Illustration of the Weibull Shape Parameter Signal Detection Tool Using Electronic Healthcare Record Data
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The WSP tool has previously been proposed as a method to detect signals for adverse drug reactions utilising time-to-event data without the need for a reference population. The aim of this study was to assess the performance of the tool on two well-known and two suspected adverse drug reactions for bisphosphonates that varied in both frequency and accuracy of reporting time.
The use of the WSP tool was investigated on data from a matched population cohort study involving data from UK primary care patients exposed to oral bisphosphonates. Four listed/suspected ADRs were selected for investigation: headache, musculoskeletal pain, alopecia and carpal tunnel syndrome. For each suspected ADR, a graphical exploratory analysis was performed and the WSP tool was applied for two censoring periods each.
Both of the well-known and common ADRs (headache and musculoskeletal pain) were detected using the WSP tool, and the signals were present regardless of the censoring intervals used. A signal was also detected when the event was uncommon and the timing was likely to be an accurate reflection of onset time (alopecia). This signal was only present for some of the censoring intervals. As anticipated, no signals were raised in the control groups for these events regardless of the censoring interval used. The suspected ADR, which was uncommon and where reporting times may not reflect onset time accurately (carpal tunnel syndrome), was not detected. A signal was raised in the control group but its false-positive nature was visible in the exploratory graphical analysis, which led to it (frequent but for only a limited number of consecutive dates).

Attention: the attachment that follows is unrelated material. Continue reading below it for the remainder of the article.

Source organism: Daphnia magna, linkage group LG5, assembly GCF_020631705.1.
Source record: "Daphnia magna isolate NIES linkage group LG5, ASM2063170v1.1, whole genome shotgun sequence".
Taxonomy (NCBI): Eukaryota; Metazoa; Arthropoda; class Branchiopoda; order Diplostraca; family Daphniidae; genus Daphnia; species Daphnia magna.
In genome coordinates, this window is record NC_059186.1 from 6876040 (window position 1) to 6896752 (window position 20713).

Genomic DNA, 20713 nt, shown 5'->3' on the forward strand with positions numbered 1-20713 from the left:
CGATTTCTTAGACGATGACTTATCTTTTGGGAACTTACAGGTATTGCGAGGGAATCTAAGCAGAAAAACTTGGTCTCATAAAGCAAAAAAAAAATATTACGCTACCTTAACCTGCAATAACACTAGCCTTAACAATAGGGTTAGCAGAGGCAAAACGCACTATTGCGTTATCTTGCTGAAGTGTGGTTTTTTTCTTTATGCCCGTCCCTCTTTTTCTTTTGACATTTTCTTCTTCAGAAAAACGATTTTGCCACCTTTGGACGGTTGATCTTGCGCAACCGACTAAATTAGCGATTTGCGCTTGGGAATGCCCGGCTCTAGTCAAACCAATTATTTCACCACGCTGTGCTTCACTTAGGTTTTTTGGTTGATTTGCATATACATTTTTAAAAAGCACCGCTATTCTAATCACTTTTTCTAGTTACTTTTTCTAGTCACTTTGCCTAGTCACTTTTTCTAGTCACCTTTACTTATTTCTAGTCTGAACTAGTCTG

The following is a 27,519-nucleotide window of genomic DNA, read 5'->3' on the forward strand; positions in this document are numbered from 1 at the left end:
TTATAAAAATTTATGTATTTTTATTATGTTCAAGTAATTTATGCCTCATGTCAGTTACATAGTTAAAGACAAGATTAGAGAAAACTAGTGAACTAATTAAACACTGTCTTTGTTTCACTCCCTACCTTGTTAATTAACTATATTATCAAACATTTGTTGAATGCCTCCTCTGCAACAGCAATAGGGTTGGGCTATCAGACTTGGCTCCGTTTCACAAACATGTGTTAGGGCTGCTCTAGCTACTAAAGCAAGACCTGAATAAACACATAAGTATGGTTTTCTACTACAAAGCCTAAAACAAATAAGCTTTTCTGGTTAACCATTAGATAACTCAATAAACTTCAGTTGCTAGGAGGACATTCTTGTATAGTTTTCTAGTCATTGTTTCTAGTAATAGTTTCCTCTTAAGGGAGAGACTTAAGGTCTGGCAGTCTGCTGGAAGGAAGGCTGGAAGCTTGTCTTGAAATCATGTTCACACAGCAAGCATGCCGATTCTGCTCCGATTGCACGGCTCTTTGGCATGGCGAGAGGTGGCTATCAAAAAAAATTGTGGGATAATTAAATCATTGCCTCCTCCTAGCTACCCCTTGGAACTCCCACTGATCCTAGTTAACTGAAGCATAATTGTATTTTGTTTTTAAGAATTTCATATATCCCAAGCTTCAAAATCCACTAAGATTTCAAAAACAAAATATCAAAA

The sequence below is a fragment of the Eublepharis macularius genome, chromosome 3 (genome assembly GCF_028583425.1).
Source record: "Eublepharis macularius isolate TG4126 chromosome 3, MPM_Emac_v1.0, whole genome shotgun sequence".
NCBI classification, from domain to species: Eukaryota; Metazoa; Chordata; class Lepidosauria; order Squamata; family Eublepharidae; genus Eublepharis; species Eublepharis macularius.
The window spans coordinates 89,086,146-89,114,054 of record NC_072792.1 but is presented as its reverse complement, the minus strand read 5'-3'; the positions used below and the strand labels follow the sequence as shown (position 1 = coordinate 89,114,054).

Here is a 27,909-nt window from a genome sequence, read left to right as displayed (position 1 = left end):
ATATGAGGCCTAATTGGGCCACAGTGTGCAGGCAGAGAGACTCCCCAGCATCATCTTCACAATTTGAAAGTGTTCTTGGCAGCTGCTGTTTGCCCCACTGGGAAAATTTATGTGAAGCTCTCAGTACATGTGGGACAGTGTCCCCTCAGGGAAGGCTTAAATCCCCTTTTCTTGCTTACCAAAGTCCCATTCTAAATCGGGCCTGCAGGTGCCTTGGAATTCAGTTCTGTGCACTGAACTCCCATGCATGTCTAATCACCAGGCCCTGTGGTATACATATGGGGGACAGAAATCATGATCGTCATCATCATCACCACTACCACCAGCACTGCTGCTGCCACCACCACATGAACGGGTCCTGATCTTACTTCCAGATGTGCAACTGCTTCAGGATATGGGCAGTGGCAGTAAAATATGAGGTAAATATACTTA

This study illustrates the usability and examines the reliability of the WSP tool as a method for signal detection in electronic health records. When the events are uncommon the success of this method may depend on the reporting time accurately reflecting the true event onset time. The study has shown that further work is required to define the censoring periods. The addition of a control group is not required but may enhance causal inference by showing that other causes than the exposure may lead to a signal.
KeywordsBisphosphonates Hazard Function Alopecia Carpal Tunnel Syndrome Musculoskeletal Pain
V. Cornelius and M. Molokhia were supported by the National Institute for Health Research (NIHR) Biomedical Research Centre at Guy’s and St. Thomas’ NHS Foundation Trust and King’s College London. The views expressed are those of these authors and not necessarily those of the NHS, the NIHR or the Department of Health.
Dr. Molokhia has received grants from AstraZeneca, Pfizer and the Serious Adverse Events Consortium (SAEC; collaboration of academia and industry) for studies on drug safety. O. Sauzet, A. Carvajal, A. Escudero and V.R. Cornelius have no other conflict of interest to declare.
The authors would like to thank the reviewers of this paper for their insightful comments, which have greatly improved its quality.
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